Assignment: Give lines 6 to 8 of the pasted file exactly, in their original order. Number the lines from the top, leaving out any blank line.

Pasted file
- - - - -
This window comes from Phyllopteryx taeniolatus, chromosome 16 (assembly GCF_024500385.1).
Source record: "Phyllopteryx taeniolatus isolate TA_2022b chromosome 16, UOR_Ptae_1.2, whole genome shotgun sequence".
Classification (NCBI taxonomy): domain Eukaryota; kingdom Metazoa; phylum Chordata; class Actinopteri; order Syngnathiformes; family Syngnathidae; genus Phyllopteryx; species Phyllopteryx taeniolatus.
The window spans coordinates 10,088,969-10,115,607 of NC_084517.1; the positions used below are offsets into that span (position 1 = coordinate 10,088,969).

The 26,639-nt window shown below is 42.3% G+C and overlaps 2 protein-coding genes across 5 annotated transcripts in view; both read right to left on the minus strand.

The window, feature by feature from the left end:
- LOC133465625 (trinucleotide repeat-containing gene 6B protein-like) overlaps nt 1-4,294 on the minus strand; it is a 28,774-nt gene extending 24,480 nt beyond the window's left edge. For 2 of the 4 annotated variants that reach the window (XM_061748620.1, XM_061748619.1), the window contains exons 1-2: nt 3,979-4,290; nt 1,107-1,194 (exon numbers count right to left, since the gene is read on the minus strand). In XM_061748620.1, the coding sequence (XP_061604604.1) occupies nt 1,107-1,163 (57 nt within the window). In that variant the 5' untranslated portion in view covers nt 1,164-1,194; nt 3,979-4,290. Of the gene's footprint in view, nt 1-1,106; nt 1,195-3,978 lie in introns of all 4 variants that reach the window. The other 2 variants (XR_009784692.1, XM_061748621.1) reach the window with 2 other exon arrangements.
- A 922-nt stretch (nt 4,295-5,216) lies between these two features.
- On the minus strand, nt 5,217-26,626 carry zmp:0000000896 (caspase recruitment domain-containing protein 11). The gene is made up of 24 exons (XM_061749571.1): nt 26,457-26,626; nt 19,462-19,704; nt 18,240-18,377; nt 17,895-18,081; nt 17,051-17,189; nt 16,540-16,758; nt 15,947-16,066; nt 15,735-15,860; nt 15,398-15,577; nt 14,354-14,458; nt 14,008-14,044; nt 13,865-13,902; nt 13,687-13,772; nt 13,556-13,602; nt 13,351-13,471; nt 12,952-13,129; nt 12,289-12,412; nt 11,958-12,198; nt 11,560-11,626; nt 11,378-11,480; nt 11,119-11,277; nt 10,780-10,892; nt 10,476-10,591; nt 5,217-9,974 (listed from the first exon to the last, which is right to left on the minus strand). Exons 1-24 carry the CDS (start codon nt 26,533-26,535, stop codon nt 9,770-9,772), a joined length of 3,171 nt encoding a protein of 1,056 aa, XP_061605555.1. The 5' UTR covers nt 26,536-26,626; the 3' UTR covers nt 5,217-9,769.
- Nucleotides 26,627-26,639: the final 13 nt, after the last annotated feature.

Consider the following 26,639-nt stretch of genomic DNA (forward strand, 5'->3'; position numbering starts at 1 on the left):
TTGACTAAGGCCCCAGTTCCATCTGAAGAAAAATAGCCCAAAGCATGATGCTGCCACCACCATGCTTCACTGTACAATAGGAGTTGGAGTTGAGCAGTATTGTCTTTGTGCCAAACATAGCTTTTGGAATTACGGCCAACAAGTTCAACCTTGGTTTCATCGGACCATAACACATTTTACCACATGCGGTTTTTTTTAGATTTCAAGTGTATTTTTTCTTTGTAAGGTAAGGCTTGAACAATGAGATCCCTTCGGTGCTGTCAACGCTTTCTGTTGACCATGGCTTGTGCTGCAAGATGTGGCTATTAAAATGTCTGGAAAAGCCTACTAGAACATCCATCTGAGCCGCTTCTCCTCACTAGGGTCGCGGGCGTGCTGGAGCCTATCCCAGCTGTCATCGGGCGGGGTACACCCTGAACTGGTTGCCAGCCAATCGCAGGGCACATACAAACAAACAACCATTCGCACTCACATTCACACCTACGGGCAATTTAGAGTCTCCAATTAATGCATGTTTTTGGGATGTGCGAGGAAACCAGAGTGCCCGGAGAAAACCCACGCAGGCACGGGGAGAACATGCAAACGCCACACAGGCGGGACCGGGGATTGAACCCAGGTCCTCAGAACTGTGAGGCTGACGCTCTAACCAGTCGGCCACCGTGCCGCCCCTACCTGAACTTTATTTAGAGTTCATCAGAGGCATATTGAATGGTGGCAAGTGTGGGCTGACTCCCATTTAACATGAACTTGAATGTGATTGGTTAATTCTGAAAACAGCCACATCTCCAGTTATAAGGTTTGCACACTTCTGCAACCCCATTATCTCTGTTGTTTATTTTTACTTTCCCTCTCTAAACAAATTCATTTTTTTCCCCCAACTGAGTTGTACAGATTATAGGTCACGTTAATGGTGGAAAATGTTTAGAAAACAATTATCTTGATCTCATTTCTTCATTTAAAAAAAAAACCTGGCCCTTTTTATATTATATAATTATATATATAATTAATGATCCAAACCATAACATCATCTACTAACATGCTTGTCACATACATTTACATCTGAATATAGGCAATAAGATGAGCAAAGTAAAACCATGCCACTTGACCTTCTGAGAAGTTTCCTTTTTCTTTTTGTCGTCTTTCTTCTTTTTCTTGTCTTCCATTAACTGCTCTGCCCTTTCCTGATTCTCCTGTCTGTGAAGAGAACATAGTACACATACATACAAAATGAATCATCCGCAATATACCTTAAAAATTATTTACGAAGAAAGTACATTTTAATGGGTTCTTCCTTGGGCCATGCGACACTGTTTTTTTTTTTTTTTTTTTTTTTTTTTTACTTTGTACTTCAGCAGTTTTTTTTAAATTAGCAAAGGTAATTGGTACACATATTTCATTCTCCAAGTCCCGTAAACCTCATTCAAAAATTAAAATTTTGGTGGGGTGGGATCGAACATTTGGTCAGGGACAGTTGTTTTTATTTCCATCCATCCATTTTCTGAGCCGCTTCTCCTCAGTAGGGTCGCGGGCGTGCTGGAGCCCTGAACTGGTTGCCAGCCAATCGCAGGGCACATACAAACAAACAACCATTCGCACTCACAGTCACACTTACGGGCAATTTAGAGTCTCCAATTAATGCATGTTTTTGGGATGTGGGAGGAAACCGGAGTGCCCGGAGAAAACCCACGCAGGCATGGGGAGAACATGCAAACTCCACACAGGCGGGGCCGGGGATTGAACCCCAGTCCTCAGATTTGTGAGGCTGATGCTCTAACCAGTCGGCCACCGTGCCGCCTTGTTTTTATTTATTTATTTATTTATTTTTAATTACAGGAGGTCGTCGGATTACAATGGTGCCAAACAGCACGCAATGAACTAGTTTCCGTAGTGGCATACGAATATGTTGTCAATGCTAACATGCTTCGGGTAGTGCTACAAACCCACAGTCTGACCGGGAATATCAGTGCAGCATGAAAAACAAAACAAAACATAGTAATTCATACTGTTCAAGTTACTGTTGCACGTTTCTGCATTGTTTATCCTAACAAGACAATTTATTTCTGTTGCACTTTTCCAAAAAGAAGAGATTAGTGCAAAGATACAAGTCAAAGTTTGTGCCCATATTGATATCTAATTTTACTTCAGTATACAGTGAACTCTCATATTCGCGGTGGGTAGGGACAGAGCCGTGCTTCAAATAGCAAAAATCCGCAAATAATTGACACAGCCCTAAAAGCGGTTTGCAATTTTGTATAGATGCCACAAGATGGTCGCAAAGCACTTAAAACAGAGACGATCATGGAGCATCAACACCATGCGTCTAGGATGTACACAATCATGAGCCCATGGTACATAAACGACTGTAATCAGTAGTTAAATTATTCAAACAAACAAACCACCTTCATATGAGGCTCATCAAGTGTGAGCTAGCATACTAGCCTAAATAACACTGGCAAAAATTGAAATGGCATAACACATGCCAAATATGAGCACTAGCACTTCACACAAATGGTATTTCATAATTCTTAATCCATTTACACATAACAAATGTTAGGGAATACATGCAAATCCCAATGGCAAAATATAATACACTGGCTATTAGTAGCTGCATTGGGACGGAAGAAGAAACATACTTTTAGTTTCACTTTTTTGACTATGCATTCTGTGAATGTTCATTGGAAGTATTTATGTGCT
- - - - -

The window, feature by feature from the left end:
- LOC133465625 (trinucleotide repeat-containing gene 6B protein-like) overlaps nt 1-4,294 on the minus strand; it is a 28,774-nt gene extending 24,480 nt beyond the window's left edge. For 2 of the 4 annotated variants that reach the window (XM_061748620.1, XM_061748619.1), the window contains exons 1-2: nt 3,979-4,290; nt 1,107-1,194 (exon numbers count right to left, since the gene is read on the minus strand). In XM_061748620.1, the coding sequence (XP_061604604.1) occupies nt 1,107-1,163 (57 nt within the window). In that variant the 5' untranslated portion in view covers nt 1,164-1,194; nt 3,979-4,290. Of the gene's footprint in view, nt 1-1,106; nt 1,195-3,978 lie in introns of all 4 variants that reach the window. The other 2 variants (XR_009784692.1, XM_061748621.1) reach the window with 2 other exon arrangements.
- A 922-nt stretch (nt 4,295-5,216) lies between these two features.